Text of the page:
Everyone knows that Theodore Roosevelt was a sickly, asthmatic kid, who, after a directive from his father, built his body to the point where he had cured himself of asthma. Right?

Well … not so fast.

Thompson: According to Theodore Roosevelt, that is what happened. But there's a really interesting paper from a couple years ago, "The Misunderstood Asthma of Theodore Roosevelt." What makes the article interesting, so it says no, the asthma went away when he was somewhere between 12 to 15. And that's about the age you'd expect the asthma to lighten itself up, even if he was doing absolutely nothing.

As the paper notes, “[This] phenomenon is well recognized by clinicians today but was unknown in TR's time. Looking back at TR's inference, it is tempting to speculate about how his misplaced sense of accomplishment may have influenced his thinking about what else he might achieve if he set his mind to solving new problems.”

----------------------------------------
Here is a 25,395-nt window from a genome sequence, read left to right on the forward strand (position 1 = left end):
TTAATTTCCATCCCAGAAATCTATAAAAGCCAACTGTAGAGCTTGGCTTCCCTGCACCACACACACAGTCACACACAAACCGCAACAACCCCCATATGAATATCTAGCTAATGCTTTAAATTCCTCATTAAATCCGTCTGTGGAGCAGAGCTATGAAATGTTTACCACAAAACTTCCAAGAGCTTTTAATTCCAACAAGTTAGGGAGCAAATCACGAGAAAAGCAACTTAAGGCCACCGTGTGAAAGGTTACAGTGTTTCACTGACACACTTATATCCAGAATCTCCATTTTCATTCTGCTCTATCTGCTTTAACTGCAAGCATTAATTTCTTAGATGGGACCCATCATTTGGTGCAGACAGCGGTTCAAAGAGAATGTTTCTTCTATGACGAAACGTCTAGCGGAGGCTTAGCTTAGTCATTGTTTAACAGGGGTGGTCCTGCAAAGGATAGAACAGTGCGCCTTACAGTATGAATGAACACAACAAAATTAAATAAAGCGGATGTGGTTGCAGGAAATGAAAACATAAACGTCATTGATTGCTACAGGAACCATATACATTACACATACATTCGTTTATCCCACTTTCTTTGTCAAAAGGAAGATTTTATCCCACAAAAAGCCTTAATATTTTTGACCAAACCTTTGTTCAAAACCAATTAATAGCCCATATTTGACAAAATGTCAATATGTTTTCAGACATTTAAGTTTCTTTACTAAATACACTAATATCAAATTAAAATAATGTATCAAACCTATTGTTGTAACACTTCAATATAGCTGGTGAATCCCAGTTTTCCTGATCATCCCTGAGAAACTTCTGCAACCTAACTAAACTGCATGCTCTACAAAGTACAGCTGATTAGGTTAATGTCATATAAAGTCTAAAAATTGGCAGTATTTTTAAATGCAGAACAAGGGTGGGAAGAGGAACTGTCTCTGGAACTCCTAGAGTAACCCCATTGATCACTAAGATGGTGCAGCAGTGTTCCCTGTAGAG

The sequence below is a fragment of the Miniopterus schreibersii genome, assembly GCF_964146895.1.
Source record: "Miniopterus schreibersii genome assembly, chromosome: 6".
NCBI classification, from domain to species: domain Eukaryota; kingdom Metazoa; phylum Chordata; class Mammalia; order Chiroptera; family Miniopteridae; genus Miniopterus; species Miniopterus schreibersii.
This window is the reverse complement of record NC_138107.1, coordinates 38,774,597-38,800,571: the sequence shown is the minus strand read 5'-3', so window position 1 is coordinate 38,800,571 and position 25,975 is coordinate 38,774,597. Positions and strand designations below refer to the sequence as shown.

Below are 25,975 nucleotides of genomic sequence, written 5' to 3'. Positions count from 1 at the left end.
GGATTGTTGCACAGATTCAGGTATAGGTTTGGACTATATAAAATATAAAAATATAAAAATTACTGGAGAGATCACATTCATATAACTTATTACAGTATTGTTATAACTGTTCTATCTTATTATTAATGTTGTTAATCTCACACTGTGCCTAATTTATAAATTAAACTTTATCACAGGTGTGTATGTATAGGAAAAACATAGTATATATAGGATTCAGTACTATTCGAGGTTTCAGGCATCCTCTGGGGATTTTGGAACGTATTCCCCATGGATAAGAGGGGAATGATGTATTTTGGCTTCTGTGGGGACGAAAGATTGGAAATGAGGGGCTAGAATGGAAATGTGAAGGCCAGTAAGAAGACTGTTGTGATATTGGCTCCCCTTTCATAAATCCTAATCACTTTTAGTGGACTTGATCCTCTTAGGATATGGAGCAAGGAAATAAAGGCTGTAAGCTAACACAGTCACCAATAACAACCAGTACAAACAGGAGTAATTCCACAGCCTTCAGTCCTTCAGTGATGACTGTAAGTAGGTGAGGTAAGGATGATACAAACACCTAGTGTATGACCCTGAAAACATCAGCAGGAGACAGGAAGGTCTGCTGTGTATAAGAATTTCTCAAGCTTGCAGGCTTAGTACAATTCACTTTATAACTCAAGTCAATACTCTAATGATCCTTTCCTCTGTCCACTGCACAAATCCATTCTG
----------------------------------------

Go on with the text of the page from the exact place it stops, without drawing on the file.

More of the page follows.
In reality, his asthma didn’t fully go away and, in fact, it sometimes reared its ugly head later on in his life.

Thompson: When Edith was in labor, Alice—his daughter Alice—remarked something like "the train and my father came in wheezing as he rushed to be by her side." He had asthma attacks throughout his entire life, but they were not as bad. According to the article, at the time and for all of Theodore Roosevelt's life, asthma was thought to be psychosomatic.

The idea that they thought at the time asthma was psychosomatic, I think probably was a really big part of why Theodore Roosevelt wanted to proclaim himself as having cured his asthma. I mean, this was a guy who thinks basically everything is weaker than he is. So if he's truly feeling that his asthma is entirely in his head, it makes sense to me why he would then pretend that it wasn't. That's my opinion on the matter, but yeah.

McCarthy: OK, this is one of my favorites. So there is a photo floating around on the internet in which Theodore Roosevelt is riding a moose. So … did Theodore Roosevelt ever ride a moose?